NEWS – “without comment”

News of the World: 10 years since phone-hacking scandal brought down tabloid

July 10, 2021 – The Guardian

On the anniversary of the Murdoch-owned newspapers final issue, journalists reflect on the Guardian expose that sealed its fate

(Full Story”

Ten years ago this morning, newsagents took delivery of the final issue of the news of the world.

But for the man who, through his investigations in the Guardian, set off the events that brought down the UK’s biggest-selling Sunday newspaper, it did not feel like a victory.

“Nobody at the Guardian wanted the News of the World to close down,” said the reporter who exposed the phone-hacking scandal. “We hadn’t even dreamed that the Murdochs would do such a horrible thing.”

Over the course of a few days in July 2011, the News of the World had gone from having tens of millions of readers who every weekend lapped up its agenda-setting mix of sex, scandal and scoops to becoming a pariah publication considered beyond salvation.

It began on the Monday of that week when Davies and colleague Amelia Hill revealed that the News of the World’s reporters had illegally accessed the voicemails of murdered schoolgirl Milly Dowler.

By Thursday, owner Rupert Murdoch had concluded his 168-year-old tabloid had became politically toxic and threatened his takeover of broadcaster Sky.

He abruptly shut the paper down and sacked most of the 200 staff.

“Usually we made the news, but at that point we’d become the news,” said Tom Latchem, the News of the World’s TV editor when it closed, speaking a decade on.”……..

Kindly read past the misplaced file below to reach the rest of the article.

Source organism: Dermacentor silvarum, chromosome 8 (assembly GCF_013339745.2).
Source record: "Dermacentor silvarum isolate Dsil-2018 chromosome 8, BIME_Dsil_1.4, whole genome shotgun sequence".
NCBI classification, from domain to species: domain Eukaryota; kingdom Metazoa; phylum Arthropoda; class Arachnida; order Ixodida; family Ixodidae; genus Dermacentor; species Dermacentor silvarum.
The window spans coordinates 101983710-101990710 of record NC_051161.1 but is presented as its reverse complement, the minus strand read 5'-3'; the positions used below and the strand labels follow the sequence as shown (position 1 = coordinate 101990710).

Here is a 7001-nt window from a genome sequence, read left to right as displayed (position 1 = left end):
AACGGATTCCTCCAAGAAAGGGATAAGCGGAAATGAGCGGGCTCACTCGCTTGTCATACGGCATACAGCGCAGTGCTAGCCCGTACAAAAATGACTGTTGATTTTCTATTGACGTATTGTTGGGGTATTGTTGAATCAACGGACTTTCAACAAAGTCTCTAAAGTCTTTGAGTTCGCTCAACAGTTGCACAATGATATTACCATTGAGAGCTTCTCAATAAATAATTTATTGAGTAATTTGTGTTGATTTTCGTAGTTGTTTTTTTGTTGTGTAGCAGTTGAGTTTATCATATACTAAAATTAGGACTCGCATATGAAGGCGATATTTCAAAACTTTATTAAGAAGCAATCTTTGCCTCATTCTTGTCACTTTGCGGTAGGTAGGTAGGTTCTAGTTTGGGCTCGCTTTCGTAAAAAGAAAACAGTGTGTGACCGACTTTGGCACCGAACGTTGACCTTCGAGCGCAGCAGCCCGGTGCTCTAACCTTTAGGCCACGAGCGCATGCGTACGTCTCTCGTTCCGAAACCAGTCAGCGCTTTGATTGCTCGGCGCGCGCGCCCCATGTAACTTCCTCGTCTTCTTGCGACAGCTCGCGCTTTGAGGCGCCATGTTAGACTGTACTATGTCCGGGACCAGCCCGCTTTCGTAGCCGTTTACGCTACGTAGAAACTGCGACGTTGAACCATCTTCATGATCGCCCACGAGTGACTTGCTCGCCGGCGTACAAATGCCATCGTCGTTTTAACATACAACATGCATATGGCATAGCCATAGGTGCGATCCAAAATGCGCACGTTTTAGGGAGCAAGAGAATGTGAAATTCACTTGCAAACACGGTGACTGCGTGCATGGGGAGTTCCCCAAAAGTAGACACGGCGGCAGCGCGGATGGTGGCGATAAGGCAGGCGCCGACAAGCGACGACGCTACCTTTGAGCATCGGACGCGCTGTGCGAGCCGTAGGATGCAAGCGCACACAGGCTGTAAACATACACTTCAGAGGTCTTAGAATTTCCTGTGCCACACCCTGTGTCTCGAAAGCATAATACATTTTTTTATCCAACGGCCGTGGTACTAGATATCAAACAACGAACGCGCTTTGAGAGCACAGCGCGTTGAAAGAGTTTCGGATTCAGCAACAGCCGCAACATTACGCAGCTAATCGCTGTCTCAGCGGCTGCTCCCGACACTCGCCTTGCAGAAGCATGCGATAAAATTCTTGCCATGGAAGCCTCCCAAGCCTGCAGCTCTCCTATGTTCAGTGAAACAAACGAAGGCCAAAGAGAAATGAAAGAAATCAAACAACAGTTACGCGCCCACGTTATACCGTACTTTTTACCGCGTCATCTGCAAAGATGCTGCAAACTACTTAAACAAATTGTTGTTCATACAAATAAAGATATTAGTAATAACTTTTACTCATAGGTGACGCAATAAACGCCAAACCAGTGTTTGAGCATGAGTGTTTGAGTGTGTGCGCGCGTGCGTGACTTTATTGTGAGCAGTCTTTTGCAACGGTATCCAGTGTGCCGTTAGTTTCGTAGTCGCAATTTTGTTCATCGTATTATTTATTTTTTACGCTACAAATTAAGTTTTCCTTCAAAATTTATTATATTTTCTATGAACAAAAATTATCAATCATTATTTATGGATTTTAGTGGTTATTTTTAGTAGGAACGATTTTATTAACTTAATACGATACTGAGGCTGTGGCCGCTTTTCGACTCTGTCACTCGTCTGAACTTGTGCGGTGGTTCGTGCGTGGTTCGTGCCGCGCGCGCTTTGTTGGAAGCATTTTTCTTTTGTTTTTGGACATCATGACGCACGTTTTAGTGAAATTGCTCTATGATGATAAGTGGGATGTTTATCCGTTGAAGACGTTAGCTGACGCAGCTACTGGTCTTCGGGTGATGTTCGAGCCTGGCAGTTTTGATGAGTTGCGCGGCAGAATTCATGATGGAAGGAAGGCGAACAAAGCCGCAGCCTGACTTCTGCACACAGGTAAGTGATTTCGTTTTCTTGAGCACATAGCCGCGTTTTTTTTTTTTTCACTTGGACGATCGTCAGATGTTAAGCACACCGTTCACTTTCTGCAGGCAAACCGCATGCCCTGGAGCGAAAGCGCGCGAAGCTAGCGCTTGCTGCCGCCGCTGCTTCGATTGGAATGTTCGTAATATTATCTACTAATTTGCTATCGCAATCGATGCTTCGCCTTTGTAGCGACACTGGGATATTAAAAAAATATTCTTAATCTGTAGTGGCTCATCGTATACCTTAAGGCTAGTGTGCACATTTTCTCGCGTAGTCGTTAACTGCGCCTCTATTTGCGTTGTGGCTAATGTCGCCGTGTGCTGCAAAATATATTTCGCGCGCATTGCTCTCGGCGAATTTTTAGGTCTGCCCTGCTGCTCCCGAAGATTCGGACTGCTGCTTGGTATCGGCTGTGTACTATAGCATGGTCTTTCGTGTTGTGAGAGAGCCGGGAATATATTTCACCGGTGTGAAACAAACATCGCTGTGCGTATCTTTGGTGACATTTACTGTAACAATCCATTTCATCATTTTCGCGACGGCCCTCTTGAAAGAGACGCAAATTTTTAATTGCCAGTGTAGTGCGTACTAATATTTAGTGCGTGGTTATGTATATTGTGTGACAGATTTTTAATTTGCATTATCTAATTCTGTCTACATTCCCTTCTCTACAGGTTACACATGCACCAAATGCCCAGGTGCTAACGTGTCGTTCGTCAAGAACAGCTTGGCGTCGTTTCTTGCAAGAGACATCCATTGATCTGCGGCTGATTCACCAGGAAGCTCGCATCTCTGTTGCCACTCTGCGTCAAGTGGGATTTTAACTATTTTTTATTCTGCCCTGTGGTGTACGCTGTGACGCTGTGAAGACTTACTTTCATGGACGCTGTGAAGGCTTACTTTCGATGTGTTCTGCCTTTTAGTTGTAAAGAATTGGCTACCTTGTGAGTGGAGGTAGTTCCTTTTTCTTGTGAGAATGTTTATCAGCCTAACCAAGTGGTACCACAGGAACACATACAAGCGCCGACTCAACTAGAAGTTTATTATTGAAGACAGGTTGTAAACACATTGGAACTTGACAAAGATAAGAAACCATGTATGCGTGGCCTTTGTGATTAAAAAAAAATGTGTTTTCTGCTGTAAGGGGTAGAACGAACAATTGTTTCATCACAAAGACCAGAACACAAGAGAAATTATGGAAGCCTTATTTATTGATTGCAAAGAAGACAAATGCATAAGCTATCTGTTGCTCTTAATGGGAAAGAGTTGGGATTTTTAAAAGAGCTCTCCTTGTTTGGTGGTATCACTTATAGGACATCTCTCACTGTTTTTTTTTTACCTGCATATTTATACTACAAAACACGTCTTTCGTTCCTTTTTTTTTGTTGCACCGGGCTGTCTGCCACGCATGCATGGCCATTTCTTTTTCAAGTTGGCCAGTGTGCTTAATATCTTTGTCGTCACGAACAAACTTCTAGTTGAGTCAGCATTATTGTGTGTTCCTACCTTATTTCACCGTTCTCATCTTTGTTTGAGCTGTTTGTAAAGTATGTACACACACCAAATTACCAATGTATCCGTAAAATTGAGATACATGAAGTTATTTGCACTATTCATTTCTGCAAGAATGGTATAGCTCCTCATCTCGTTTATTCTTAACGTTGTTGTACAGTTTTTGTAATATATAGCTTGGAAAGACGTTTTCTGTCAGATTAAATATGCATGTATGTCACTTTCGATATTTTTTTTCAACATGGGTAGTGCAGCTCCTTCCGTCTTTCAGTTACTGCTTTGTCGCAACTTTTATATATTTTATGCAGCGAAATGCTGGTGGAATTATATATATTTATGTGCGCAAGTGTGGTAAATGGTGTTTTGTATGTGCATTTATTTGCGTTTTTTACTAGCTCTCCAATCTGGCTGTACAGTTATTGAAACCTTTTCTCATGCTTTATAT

……It was the desire to scoop rivals using almost any method possible that would bring about the downfall of the paper. News editor Greg Miskiw helped introduce phone hacking to the newspaper after learning about it from a private investigator:

“One day during a conversation, he said, you do realise that I can listen to people’s voicemails? And I said, wow, that’s astonishing, we might use that service. And so we did.”

The technique was simple. All it required was knowing an individual’s mobile phone number. The reporter would ring it, hope it went to voicemail, then guess the individual’s PIN – usually still set to the default of ‘0000’ or ‘1234’. They could immediately listen to all the voicemails left on that individual’s phone. In an era before smartphones made it easier to send lengthy text messages, a typical set of voicemails could include everything from declarations of love to private medical information.

“I would choose my targets very, very carefully,” said Miskiw. “But by the time I left the London office, the people put in charge were just hacking everybody. And that’s how it eventually unravelled.”……….

The full sorry story can be read at: